(The Center Square) – Proponents say a bill adopted by Missouri lawmakers and waiting Gov. Mike Parson’s signature will “save ratepayers money.” Opponents disagree, saying it’s bad for ratepayers and jobs.
Under Senate Bill 44, the Missouri Water and Infrastructure Act, sponsored by Sen. Bill White, R-Joplin, utilities serving more than 8,000 water/sewer customers can request a slight increase every six months through a new water and sewer infrastructure rate (WSIRA) surcharge to maintain equipment and recover growing costs.
Current Missouri law requires an 11-month process for water and sewer utilities to submit proposed non-emergency rate hikes, a cycle that can take up to three years of evaluation and hearings before the state’s Public Service Commission (PSC) approves a rate adjustment.
Proponents say the new law would allow utilities to implement gradual rate increases that less expensively cover maintenance and replacement costs rather than raising customer bills all at once.
“This saves ratepayers money,” White said during SB 44’s Senate perfection debate on April 13. “If you are going to replace a valve and you don’t have the ability to raise the capital to replace the valve now, when you replace it in the future it will cost more money – any amount of putting off will cost more in the future.”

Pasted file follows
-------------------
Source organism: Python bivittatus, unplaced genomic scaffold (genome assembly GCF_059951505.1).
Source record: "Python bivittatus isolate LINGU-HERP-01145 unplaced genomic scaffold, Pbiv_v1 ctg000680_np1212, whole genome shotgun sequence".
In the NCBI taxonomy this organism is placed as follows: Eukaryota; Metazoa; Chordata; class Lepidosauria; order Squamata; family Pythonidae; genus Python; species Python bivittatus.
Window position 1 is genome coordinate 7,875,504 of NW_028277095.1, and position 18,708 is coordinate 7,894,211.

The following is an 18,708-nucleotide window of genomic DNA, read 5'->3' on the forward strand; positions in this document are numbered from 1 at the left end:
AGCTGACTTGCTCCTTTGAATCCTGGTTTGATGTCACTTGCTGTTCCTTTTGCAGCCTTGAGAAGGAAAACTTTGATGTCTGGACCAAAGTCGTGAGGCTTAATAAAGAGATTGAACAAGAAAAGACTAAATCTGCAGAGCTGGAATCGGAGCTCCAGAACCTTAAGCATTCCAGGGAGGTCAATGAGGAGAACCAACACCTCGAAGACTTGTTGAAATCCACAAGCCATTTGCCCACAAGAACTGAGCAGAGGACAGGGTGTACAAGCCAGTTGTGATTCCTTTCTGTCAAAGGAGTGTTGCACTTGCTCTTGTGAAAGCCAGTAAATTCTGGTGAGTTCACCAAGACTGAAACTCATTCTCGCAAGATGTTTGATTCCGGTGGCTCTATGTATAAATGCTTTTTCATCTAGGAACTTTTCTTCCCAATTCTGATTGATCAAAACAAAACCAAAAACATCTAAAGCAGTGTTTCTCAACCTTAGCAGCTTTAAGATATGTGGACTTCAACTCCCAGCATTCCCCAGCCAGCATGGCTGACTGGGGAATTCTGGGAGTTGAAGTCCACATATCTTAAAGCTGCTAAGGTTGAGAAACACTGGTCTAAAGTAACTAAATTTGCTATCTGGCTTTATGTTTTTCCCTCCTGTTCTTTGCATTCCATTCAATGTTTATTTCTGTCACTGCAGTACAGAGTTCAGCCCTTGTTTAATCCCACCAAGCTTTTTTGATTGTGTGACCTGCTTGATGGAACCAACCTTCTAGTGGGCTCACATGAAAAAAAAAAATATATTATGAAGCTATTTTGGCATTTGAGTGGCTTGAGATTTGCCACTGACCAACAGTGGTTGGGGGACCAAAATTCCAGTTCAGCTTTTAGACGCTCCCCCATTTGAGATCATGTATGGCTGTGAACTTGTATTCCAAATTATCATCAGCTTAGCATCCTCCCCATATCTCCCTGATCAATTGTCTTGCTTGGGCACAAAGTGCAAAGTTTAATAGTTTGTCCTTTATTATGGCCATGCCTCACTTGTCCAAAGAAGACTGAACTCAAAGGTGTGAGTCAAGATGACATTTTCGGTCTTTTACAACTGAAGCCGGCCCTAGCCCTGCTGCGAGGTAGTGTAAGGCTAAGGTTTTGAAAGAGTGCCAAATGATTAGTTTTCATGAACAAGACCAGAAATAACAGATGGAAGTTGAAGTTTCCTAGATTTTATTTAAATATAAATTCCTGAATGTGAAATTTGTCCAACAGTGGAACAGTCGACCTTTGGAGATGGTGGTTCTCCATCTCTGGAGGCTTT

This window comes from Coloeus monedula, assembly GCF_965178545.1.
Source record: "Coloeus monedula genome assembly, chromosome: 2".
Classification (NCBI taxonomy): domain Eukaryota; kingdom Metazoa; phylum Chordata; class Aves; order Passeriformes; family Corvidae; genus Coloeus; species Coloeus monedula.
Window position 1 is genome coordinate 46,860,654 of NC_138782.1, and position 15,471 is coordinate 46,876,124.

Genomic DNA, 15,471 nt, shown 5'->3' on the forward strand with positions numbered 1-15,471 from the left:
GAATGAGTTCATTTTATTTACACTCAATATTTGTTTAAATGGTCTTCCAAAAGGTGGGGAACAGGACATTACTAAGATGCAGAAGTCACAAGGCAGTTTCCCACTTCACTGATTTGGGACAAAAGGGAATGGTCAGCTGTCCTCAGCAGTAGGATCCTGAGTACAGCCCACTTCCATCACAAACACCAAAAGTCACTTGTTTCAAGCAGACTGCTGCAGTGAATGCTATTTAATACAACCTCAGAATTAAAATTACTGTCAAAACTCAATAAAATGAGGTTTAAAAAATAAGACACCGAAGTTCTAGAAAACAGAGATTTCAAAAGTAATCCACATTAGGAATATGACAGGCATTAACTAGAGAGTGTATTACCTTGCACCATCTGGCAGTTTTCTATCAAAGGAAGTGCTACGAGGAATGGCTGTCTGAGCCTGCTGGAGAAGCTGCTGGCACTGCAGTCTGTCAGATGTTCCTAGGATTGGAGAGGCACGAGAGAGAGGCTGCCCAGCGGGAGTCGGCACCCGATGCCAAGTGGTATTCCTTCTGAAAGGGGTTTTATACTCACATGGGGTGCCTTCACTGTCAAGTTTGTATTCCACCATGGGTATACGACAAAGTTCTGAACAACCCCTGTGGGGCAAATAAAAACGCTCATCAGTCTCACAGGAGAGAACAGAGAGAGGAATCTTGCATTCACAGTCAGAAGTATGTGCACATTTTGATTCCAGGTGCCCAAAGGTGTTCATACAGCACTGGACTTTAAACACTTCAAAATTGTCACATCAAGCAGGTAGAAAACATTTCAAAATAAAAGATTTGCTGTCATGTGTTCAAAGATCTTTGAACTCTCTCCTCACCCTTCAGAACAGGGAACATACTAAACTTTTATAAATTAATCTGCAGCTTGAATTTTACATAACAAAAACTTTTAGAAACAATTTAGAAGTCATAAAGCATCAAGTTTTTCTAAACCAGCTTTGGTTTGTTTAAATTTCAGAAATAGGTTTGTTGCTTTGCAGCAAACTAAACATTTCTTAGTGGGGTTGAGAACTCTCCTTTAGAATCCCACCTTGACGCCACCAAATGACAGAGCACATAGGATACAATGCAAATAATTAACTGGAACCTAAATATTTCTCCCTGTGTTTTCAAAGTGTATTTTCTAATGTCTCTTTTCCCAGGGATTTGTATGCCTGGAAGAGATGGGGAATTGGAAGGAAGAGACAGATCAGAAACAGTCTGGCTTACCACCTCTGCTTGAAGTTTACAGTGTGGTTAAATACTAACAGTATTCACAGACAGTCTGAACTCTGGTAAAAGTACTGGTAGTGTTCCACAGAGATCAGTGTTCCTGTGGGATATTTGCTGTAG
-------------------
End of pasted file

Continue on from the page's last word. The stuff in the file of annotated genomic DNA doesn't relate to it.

Opponents argued the WSIRA created by SB 44 is an end-around to circumvent PSC overnight and will lead to higher rates for millions of Missourians.
During a hearing on SB 44 before the Senate Commerce, Consumer Protection, Energy and Environment Committee, Midwest Energy Consumers Group (MECG) attorney David Woodsmall said the law will lead to higher rates for millions of Missourians.
“Having done this work for 29 years and talked to numerous large customers about this bill, I can tell you this bill is bad for ratepayers, it’s bad for jobs, and it’s bad for Missouri’s economy,” Woodsmall said. “This mechanism bypasses the commission’s review of the utility’s profitability and allows for increases between rate cases without any consideration. The commission can’t do anything as long as they say they’ve done the numbers and are entitled to it.”
In SB 44’s nine-page fiscal note, the state’s Office of Administration-Facilities Management Design & Construction’s (OA-FMDC) projects “the maximum possible increase in water and sewer costs that could occur because of this legislation would be a 15% maximum potential increase in water and sewer rates” collectively totaling more than $418,000.
Under the new law, which goes into effect Aug. 28, ratepayers will be able to see the WSIRA charge as its own dedicated line on utility bills.